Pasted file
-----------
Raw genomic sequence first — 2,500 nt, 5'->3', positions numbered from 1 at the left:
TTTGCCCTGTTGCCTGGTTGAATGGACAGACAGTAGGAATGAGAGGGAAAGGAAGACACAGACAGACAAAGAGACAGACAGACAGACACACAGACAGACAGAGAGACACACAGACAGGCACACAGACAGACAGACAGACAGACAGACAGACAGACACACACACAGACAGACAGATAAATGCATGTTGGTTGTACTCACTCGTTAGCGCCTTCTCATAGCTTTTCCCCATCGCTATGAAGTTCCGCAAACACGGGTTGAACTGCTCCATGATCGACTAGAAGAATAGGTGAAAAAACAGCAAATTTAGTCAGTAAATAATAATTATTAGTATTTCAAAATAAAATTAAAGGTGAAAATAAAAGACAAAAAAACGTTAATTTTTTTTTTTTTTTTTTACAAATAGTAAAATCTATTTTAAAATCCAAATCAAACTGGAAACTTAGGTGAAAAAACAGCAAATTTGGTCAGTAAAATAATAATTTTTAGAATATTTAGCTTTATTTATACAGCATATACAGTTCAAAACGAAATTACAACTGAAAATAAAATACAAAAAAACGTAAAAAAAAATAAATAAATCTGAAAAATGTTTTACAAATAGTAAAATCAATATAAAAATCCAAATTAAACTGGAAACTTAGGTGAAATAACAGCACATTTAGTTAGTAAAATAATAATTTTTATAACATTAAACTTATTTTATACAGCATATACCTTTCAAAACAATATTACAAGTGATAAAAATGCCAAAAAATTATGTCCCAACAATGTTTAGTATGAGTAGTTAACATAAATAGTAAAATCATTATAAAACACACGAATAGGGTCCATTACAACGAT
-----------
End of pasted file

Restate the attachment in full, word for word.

Raw genomic sequence first — 2,500 nt, 5'->3', positions numbered from 1 at the left:
TTTGCCCTGTTGCCTGGTTGAATGGACAGACAGTAGGAATGAGAGGGAAAGGAAGACACAGACAGACAAAGAGACAGACAGACAGACACACAGACAGACAGAGAGACACACAGACAGGCACACAGACAGACAGACAGACAGACAGACAGACAGACACACACACAGACAGACAGATAAATGCATGTTGGTTGTACTCACTCGTTAGCGCCTTCTCATAGCTTTTCCCCATCGCTATGAAGTTCCGCAAACACGGGTTGAACTGCTCCATGATCGACTAGAAGAATAGGTGAAAAAACAGCAAATTTAGTCAGTAAATAATAATTATTAGTATTTCAAAATAAAATTAAAGGTGAAAATAAAAGACAAAAAAACGTTAATTTTTTTTTTTTTTTTTTACAAATAGTAAAATCTATTTTAAAATCCAAATCAAACTGGAAACTTAGGTGAAAAAACAGCAAATTTGGTCAGTAAAATAATAATTTTTAGAATATTTAGCTTTATTTATACAGCATATACAGTTCAAAACGAAATTACAACTGAAAATAAAATACAAAAAAACGTAAAAAAAAATAAATAAATCTGAAAAATGTTTTACAAATAGTAAAATCAATATAAAAATCCAAATTAAACTGGAAACTTAGGTGAAATAACAGCACATTTAGTTAGTAAAATAATAATTTTTATAACATTAAACTTATTTTATACAGCATATACCTTTCAAAACAATATTACAAGTGATAAAAATGCCAAAAAATTATGTCCCAACAATGTTTAGTATGAGTAGTTAACATAAATAGTAAAATCATTATAAAACACACGAATAGGGTCCATTACAACGAT